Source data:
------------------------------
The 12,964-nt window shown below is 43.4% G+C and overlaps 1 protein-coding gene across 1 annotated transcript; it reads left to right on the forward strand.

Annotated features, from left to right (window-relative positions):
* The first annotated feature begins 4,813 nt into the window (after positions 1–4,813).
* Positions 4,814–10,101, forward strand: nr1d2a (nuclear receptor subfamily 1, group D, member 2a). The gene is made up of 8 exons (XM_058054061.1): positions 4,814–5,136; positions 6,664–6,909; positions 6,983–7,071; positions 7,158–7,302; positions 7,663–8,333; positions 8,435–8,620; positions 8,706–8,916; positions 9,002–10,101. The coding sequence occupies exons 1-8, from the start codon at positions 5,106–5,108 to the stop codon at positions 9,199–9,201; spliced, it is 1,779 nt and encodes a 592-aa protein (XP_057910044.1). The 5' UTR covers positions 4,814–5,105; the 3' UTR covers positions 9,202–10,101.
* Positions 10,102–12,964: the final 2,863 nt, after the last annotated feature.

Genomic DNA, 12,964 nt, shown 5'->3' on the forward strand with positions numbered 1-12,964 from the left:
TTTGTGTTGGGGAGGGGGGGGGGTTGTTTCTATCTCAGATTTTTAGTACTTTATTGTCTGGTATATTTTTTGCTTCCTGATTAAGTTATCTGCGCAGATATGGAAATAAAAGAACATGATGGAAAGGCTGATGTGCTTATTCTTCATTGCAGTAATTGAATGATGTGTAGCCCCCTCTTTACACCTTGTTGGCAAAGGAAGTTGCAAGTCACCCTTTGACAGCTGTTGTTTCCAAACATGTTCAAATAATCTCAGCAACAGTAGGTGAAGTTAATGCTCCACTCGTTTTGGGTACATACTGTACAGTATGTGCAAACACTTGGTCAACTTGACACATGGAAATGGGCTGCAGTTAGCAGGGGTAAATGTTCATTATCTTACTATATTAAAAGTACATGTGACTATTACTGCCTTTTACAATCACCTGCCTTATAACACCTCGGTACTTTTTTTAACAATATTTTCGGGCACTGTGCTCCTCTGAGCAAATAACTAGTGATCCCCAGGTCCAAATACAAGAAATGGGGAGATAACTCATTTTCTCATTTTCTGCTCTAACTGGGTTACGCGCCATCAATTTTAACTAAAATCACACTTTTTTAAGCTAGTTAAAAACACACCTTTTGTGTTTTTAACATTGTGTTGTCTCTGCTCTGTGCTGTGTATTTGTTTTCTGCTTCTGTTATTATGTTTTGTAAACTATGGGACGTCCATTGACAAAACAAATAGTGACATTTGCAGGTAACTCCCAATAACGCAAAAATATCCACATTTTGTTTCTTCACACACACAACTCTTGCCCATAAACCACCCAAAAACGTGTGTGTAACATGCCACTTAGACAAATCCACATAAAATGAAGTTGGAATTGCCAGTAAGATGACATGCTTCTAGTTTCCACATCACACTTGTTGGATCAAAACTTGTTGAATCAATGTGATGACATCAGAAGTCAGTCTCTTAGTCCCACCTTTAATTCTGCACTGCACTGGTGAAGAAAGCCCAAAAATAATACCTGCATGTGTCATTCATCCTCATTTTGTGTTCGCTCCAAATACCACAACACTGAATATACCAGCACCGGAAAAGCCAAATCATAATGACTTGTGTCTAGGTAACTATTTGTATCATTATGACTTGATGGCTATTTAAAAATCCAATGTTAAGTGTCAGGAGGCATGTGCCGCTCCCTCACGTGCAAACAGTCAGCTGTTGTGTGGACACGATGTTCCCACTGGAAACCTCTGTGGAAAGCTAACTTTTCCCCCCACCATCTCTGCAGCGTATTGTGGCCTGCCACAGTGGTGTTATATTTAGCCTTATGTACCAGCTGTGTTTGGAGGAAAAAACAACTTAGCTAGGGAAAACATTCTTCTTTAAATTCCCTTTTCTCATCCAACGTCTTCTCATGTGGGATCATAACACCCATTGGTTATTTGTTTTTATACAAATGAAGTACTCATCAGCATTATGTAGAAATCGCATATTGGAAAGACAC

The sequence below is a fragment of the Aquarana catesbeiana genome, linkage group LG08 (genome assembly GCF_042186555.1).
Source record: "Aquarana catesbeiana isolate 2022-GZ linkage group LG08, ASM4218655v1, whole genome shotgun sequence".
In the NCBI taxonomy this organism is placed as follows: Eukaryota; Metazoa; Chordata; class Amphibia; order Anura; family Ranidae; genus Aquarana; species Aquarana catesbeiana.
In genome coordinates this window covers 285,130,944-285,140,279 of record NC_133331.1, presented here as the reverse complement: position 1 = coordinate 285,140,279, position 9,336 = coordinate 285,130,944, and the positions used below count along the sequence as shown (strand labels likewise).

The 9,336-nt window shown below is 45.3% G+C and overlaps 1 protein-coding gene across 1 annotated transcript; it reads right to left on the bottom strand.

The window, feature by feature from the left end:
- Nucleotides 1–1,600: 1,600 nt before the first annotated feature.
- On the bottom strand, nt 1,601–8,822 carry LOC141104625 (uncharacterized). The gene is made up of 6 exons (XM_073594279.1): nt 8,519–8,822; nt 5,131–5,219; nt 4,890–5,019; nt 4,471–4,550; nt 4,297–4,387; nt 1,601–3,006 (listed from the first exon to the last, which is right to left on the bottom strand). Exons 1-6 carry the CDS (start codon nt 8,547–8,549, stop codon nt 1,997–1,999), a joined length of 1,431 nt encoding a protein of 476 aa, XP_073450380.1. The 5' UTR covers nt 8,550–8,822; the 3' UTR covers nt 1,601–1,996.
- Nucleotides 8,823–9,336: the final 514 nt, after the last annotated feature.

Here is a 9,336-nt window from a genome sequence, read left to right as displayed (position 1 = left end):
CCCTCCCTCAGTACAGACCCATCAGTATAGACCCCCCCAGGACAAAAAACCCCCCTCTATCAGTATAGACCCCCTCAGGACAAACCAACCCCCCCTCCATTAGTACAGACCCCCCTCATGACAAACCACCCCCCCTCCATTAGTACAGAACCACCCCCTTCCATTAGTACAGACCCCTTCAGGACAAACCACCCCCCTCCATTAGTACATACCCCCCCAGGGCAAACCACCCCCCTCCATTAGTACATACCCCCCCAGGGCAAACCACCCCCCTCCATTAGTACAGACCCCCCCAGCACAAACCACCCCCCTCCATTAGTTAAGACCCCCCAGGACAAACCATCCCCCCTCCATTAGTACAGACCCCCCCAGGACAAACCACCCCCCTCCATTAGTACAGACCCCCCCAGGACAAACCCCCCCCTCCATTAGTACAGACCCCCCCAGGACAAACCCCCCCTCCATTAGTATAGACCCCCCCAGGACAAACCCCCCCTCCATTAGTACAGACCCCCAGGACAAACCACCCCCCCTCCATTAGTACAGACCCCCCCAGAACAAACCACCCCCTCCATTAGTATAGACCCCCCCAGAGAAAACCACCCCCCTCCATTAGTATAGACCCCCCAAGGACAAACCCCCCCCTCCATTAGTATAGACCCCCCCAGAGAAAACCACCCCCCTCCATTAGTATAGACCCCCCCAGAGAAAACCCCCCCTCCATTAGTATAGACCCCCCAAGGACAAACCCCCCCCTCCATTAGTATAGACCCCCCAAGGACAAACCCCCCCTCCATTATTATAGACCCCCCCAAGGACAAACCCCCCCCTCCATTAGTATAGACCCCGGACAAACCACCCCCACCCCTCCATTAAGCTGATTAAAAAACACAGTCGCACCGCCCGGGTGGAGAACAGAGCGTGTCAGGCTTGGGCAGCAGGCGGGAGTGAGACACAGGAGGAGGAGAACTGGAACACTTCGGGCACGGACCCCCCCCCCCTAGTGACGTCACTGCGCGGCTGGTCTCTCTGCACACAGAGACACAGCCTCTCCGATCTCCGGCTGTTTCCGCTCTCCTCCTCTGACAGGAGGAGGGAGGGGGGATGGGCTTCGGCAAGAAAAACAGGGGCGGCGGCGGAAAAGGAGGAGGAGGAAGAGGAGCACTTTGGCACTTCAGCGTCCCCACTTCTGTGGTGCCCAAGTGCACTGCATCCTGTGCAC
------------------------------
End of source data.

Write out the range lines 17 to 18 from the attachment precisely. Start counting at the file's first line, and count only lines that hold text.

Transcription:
Here is a 9,336-nt window from a genome sequence, read left to right as displayed (position 1 = left end):
CCCTCCCTCAGTACAGACCCATCAGTATAGACCCCCCCAGGACAAAAAACCCCCCTCTATCAGTATAGACCCCCTCAGGACAAACCAACCCCCCCTCCATTAGTACAGACCCCCCTCATGACAAACCACCCCCCCTCCATTAGTACAGAACCACCCCCTTCCATTAGTACAGACCCCTTCAGGACAAACCACCCCCCTCCATTAGTACATACCCCCCCAGGGCAAACCACCCCCCTCCATTAGTACATACCCCCCCAGGGCAAACCACCCCCCTCCATTAGTACAGACCCCCCCAGCACAAACCACCCCCCTCCATTAGTTAAGACCCCCCAGGACAAACCATCCCCCCTCCATTAGTACAGACCCCCCCAGGACAAACCACCCCCCTCCATTAGTACAGACCCCCCCAGGACAAACCCCCCCCTCCATTAGTACAGACCCCCCCAGGACAAACCCCCCCTCCATTAGTATAGACCCCCCCAGGACAAACCCCCCCTCCATTAGTACAGACCCCCAGGACAAACCACCCCCCCTCCATTAGTACAGACCCCCCCAGAACAAACCACCCCCTCCATTAGTATAGACCCCCCCAGAGAAAACCACCCCCCTCCATTAGTATAGACCCCCCAAGGACAAACCCCCCCCTCCATTAGTATAGACCCCCCCAGAGAAAACCACCCCCCTCCATTAGTATAGACCCCCCCAGAGAAAACCCCCCCTCCATTAGTATAGACCCCCCAAGGACAAACCCCCCCCTCCATTAGTATAGACCCCCCAAGGACAAACCCCCCCTCCATTATTATAGACCCCCCCAAGGACAAACCCCCCCCTCCATTAGTATAGACCCCGGACAAACCACCCCCACCCCTCCATTAAGCTGATTAAAAAACACAGTCGCACCGCCCGGGTGGAGAACAGAGCGTGTCAGGCTTGGGCAGCAGGCGGGAGTGAGACACAGGAGGAGGAGAACTGGAACACTTCGGGCACGGACCCCCCCCCCCTAGTGACGTCACTGCGCGGCTGGTCTCTCTGCACACAGAGACACAGCCTCTCCGATCTCCGGCTGTTTCCGCTCTCCTCCTCTGACAGGAGGAGGGAGGGGGGATGGGCTTCGGCAAGAAAAACAGGGGCGGCGGCGGAAAAGGAGGAGGAGGAAGAGGAGCACTTTGGCACTTCAGCGTCCCCACTTCTGTGGTGCCCAAGTGCACTGCATCCTGTGCAC